Something similar happened to me about 30 years ago in the UK. I would suggest setting up a face-to-face meeting with your supervisor. When I did this, email wasn't much of a thing: I think I just caught her in the corridor and asked something like "Can we meet to discuss my research project?".
I graduated with a good BSc. in Microcomputer and Electronic Engineering and went on to become a Research Student1 at the same institution working towards an MSc. and then a PhD. The work started well – interesting, challenging-but-achievable – but after a while it was becoming clear that the work was heading in a direction that I was not as interested in, nor as capable at. After about a year – after a certain amount of anguish – I realised that things were unlikely to work out – at least in their current form – and plucked up the courage to confront my supervisor.
Yes, I must have had some feelings of shame and failure, but I had also convinced myself that it was in neither of our interests (me or the department) to continue for another two or three years not really making progress and with little or nothing to show at the end of it.
Obviously there was some disappointment on my supervisor's part that I felt unable to continue (both for me, and for the department), but there was never any animosity. Like me, I think she was glad that I brought it up sooner rather than later (didn't waste as much of her or the department's time, potentially allowed the funding behind my work to be used for someone else).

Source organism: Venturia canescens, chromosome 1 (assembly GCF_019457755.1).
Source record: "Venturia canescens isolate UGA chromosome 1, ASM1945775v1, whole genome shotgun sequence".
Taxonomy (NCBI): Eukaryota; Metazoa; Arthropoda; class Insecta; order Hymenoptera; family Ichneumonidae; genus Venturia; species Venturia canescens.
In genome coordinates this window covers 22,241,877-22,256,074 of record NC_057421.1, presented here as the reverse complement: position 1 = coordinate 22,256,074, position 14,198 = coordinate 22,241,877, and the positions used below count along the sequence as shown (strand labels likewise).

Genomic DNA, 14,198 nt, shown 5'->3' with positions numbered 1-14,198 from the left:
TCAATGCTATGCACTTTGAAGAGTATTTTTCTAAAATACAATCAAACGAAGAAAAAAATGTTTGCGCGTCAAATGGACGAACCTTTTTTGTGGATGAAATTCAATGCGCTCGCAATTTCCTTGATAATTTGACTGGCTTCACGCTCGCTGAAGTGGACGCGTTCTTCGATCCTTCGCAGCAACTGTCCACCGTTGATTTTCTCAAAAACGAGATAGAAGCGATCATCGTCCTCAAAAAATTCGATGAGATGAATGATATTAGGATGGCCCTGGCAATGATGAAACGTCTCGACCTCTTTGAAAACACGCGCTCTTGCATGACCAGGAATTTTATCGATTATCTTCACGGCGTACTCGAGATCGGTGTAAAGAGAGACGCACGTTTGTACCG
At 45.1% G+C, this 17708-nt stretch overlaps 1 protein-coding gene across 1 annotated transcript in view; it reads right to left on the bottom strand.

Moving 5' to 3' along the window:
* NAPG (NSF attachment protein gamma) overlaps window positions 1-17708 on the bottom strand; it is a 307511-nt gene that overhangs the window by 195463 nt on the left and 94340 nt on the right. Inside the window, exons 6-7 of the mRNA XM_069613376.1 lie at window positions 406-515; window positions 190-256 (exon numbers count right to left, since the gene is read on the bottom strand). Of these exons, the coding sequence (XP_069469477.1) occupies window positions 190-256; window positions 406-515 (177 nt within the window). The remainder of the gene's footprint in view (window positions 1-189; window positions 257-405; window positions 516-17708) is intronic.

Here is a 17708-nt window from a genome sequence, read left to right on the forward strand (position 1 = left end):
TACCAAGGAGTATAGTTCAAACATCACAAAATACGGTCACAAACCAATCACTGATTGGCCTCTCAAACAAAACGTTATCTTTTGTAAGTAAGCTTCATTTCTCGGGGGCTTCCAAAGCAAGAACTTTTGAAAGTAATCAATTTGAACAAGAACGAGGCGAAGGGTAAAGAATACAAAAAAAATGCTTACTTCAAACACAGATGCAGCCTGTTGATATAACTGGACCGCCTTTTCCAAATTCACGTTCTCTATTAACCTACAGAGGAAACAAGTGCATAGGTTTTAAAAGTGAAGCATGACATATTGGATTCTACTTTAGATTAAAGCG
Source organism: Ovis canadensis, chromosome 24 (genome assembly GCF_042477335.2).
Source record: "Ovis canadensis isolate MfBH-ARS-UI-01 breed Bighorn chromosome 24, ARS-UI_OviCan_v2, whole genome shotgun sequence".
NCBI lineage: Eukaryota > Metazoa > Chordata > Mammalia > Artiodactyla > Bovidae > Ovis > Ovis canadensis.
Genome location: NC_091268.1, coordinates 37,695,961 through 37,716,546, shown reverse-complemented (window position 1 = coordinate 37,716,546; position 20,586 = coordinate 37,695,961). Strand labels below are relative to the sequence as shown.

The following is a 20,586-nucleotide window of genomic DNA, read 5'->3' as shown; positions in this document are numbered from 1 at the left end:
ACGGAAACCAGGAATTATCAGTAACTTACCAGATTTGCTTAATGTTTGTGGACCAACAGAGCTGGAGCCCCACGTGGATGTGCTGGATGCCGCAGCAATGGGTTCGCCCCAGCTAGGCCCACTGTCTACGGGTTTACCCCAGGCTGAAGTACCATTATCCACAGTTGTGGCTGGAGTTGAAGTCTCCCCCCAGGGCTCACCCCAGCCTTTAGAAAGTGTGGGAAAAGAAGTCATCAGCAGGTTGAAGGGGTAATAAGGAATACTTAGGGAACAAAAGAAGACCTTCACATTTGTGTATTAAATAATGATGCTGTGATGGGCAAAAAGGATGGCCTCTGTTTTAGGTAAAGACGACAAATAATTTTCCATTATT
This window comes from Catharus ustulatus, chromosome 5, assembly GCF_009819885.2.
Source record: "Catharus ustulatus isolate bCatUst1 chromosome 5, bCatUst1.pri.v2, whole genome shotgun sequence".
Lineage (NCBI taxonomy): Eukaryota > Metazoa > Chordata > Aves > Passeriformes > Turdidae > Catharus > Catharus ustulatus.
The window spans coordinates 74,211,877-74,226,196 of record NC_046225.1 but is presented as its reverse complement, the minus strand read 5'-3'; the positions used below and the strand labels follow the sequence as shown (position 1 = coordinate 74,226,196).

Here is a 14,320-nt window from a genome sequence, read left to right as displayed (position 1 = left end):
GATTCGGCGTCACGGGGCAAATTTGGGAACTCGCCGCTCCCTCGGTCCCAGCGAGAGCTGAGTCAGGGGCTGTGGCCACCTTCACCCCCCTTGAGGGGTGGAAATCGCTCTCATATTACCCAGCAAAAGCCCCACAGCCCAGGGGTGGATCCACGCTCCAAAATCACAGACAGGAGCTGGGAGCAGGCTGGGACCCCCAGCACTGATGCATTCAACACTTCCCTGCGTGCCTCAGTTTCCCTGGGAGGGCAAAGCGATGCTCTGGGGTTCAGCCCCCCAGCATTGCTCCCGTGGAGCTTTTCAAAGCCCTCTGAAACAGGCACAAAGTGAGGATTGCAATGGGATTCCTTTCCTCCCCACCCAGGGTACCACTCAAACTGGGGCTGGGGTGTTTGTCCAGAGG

And far from "never get[ting] a reference from them" we discussed what I was interested in, and I was offered (and took) the chance to become a Research Assistant2 on a new three-year project (later extended to four years) that was due to start shortly. The only "concession" they asked was that I "went through the motions" of submitting for an MSc. (knowing I wouldn't get one) as this helped the "box ticking"...
1 In the UK at the time you were first a normal (undergraduate) student studying for a first degree (BA/BSc). Then some would become a Research Student (usually funded) with the primary purpose to get either a Masters (MA/MSc) and/or a doctorate (PhD).
2 A Research Assistant positions was effectively an employee of the university, working on a specific research project. The primary goal was doing the research (which often tended to be more about the application of ideas), but opportunities for higher degrees were still present.